|Effective Date:||Expiration Date:||Chapters:|
|March 10, 2016||May 16, 2021||16|
When there is evidence that an employee utilized fraud in securing their appointment, falsified official records, or participated in certain criminal activity that resulted in an arrest, charge, or conviction, an agency may require the employee to take involuntary leave. An enforced leave action involuntarily places an employee in a non-duty leave status while an agency completes a thorough investigation into an employees’ conduct to determine if corrective or adverse action is warranted.
An employee may be placed on enforced leave if an agency has reliable evidence that the employee:
In addition to the above, the Metropolitan Police Department may place a uniformed member, and the Department of Corrections may place a correctional officer, on enforced leave when they have been arrested, charged, indicted or convicted of any crime irrespective of the relationship between the crime and the employee’s duties and responsibilities.
Once an agency has reliable evidence that an employee committed any of the actions above, they must confer with the personnel authority and receive written approval to administer an enforced leave action. The timeline for administering enforced leave, along with corresponding corrective or adverse action, is summarized [in the graphic provided].
Agencies must receive approval from the personnel authority in writing before placing an employee on enforced leave. DCHR will review the evidence in support of the action and, if approved, issue a written approval that identifies the specific conduct subject to enforced leave. If DCHR does not approve the proposed enforced leave action, the agency may continue to proceed with investigating and subsequently administer any other proposed corrective or adverse action related to the incident as appropriate. All request letters should be emailed to email@example.com.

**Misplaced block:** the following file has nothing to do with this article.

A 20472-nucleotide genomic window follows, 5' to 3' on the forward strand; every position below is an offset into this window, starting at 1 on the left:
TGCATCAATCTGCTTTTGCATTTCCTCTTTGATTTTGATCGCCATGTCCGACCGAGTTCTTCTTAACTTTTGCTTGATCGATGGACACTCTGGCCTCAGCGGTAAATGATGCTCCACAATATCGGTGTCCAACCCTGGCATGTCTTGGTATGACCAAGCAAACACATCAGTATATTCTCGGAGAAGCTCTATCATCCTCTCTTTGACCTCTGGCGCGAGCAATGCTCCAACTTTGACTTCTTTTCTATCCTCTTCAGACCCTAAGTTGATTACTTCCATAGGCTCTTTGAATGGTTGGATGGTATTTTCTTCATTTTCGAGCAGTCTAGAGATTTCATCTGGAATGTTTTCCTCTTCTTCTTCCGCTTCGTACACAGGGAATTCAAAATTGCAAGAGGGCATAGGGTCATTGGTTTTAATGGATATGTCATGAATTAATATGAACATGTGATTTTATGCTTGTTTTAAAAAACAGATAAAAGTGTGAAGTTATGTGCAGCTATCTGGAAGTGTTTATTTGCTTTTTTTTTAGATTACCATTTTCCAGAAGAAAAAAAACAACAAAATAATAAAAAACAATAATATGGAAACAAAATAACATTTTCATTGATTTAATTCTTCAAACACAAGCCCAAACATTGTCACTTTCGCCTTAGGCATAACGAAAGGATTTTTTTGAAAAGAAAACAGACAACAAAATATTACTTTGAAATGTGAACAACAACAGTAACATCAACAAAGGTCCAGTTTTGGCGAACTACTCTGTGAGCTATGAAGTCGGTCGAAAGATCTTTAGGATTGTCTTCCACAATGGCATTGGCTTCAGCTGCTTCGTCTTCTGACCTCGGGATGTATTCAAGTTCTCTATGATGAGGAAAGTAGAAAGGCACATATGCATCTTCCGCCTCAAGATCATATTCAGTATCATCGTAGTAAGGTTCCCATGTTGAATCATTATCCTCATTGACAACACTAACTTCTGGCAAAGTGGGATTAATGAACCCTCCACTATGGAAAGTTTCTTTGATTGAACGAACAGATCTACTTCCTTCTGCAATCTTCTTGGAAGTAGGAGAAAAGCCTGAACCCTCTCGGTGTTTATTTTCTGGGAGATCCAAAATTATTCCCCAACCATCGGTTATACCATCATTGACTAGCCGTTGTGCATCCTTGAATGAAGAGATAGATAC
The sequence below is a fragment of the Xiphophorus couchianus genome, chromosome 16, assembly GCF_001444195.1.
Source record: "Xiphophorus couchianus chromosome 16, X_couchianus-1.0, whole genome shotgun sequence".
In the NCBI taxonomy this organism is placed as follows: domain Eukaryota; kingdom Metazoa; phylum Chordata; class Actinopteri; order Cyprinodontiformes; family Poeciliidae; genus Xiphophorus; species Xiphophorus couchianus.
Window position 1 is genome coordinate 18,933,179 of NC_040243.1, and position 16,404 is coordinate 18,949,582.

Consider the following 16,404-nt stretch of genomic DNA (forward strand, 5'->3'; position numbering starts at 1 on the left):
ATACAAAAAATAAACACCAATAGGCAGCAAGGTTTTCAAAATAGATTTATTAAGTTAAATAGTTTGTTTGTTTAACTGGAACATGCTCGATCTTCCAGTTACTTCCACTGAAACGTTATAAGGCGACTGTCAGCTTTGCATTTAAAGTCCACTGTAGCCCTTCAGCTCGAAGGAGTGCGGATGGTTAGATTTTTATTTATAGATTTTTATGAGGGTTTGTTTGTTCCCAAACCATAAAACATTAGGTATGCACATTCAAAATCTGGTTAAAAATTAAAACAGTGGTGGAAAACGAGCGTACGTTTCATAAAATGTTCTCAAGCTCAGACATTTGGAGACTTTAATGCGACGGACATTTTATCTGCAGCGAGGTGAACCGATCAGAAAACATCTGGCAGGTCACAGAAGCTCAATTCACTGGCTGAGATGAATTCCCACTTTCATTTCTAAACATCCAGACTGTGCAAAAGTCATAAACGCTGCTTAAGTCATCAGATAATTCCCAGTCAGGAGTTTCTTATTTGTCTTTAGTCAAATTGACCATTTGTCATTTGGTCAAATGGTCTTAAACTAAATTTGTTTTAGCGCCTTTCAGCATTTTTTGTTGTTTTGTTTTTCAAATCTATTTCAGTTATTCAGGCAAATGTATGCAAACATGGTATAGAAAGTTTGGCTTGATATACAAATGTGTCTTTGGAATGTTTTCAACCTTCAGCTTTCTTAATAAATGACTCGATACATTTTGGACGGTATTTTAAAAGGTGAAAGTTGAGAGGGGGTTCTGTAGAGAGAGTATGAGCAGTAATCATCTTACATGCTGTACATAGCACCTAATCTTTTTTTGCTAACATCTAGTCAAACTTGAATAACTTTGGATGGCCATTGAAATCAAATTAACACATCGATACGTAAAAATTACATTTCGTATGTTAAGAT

DCHR will review the documentation submitted to validate an enforced leave request. Types of documentation that may be considered when making a determination to place an employee on enforced leave include, but are not limited to, an arrest warrant, a document indicating an indictment has occurred, a charging or pleading document, or government records which show fraud has been committed (i.e. PeopleSoft e-Time records, employee applications, falsification of educational credentials). Agencies should consult with their legal counsel to review any supporting documentation prior to submitting the information for approval. Documentation may also be included in the proposed notice to the employee if practical, but must be provided to the employee upon their request.